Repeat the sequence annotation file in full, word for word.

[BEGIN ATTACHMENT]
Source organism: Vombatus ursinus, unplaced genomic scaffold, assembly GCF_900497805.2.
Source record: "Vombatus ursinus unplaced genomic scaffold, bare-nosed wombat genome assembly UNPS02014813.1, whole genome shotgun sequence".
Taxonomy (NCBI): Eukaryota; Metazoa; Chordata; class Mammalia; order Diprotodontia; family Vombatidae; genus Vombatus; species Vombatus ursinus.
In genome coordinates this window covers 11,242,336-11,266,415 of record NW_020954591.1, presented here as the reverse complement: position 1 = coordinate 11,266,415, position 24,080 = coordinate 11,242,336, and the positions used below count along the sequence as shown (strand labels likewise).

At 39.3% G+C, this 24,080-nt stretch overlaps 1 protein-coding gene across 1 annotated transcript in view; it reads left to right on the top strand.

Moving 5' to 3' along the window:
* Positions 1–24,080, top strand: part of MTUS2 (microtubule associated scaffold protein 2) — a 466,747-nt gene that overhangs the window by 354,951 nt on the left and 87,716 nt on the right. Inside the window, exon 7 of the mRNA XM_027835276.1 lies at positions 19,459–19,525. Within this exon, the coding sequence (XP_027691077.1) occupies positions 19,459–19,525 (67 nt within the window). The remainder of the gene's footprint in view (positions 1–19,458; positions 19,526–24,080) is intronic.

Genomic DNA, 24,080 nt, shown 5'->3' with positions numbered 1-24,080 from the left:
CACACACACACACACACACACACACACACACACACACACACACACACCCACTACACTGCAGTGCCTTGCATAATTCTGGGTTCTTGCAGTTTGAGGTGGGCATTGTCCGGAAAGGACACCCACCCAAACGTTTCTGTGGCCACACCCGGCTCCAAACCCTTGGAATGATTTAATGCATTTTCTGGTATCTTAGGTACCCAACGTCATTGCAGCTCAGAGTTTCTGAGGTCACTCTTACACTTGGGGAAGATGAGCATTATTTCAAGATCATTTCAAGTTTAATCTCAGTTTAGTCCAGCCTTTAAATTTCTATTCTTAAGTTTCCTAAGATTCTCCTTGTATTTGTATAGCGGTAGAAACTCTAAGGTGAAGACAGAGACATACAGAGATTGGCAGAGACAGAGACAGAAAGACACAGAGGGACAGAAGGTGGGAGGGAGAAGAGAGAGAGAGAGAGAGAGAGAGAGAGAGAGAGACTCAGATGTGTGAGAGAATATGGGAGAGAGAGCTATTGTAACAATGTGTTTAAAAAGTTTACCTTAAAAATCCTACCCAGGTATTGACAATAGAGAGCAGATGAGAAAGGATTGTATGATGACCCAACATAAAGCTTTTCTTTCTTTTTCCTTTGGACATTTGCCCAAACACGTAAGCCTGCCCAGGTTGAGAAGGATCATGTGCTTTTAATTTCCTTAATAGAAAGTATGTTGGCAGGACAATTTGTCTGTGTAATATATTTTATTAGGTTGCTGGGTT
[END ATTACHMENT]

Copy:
Source organism: Vombatus ursinus, unplaced genomic scaffold, assembly GCF_900497805.2.
Source record: "Vombatus ursinus unplaced genomic scaffold, bare-nosed wombat genome assembly UNPS02014813.1, whole genome shotgun sequence".
Taxonomy (NCBI): Eukaryota; Metazoa; Chordata; class Mammalia; order Diprotodontia; family Vombatidae; genus Vombatus; species Vombatus ursinus.
In genome coordinates this window covers 11,242,336-11,266,415 of record NW_020954591.1, presented here as the reverse complement: position 1 = coordinate 11,266,415, position 24,080 = coordinate 11,242,336, and the positions used below count along the sequence as shown (strand labels likewise).

At 39.3% G+C, this 24,080-nt stretch overlaps 1 protein-coding gene across 1 annotated transcript in view; it reads left to right on the top strand.

Moving 5' to 3' along the window:
* Positions 1–24,080, top strand: part of MTUS2 (microtubule associated scaffold protein 2) — a 466,747-nt gene that overhangs the window by 354,951 nt on the left and 87,716 nt on the right. Inside the window, exon 7 of the mRNA XM_027835276.1 lies at positions 19,459–19,525. Within this exon, the coding sequence (XP_027691077.1) occupies positions 19,459–19,525 (67 nt within the window). The remainder of the gene's footprint in view (positions 1–19,458; positions 19,526–24,080) is intronic.

Genomic DNA, 24,080 nt, shown 5'->3' with positions numbered 1-24,080 from the left:
CACACACACACACACACACACACACACACACACACACACACACACACCCACTACACTGCAGTGCCTTGCATAATTCTGGGTTCTTGCAGTTTGAGGTGGGCATTGTCCGGAAAGGACACCCACCCAAACGTTTCTGTGGCCACACCCGGCTCCAAACCCTTGGAATGATTTAATGCATTTTCTGGTATCTTAGGTACCCAACGTCATTGCAGCTCAGAGTTTCTGAGGTCACTCTTACACTTGGGGAAGATGAGCATTATTTCAAGATCATTTCAAGTTTAATCTCAGTTTAGTCCAGCCTTTAAATTTCTATTCTTAAGTTTCCTAAGATTCTCCTTGTATTTGTATAGCGGTAGAAACTCTAAGGTGAAGACAGAGACATACAGAGATTGGCAGAGACAGAGACAGAAAGACACAGAGGGACAGAAGGTGGGAGGGAGAAGAGAGAGAGAGAGAGAGAGAGAGAGAGAGAGAGACTCAGATGTGTGAGAGAATATGGGAGAGAGAGCTATTGTAACAATGTGTTTAAAAAGTTTACCTTAAAAATCCTACCCAGGTATTGACAATAGAGAGCAGATGAGAAAGGATTGTATGATGACCCAACATAAAGCTTTTCTTTCTTTTTCCTTTGGACATTTGCCCAAACACGTAAGCCTGCCCAGGTTGAGAAGGATCATGTGCTTTTAATTTCCTTAATAGAAAGTATGTTGGCAGGACAATTTGTCTGTGTAATATATTTTATTAGGTTGCTGGGTT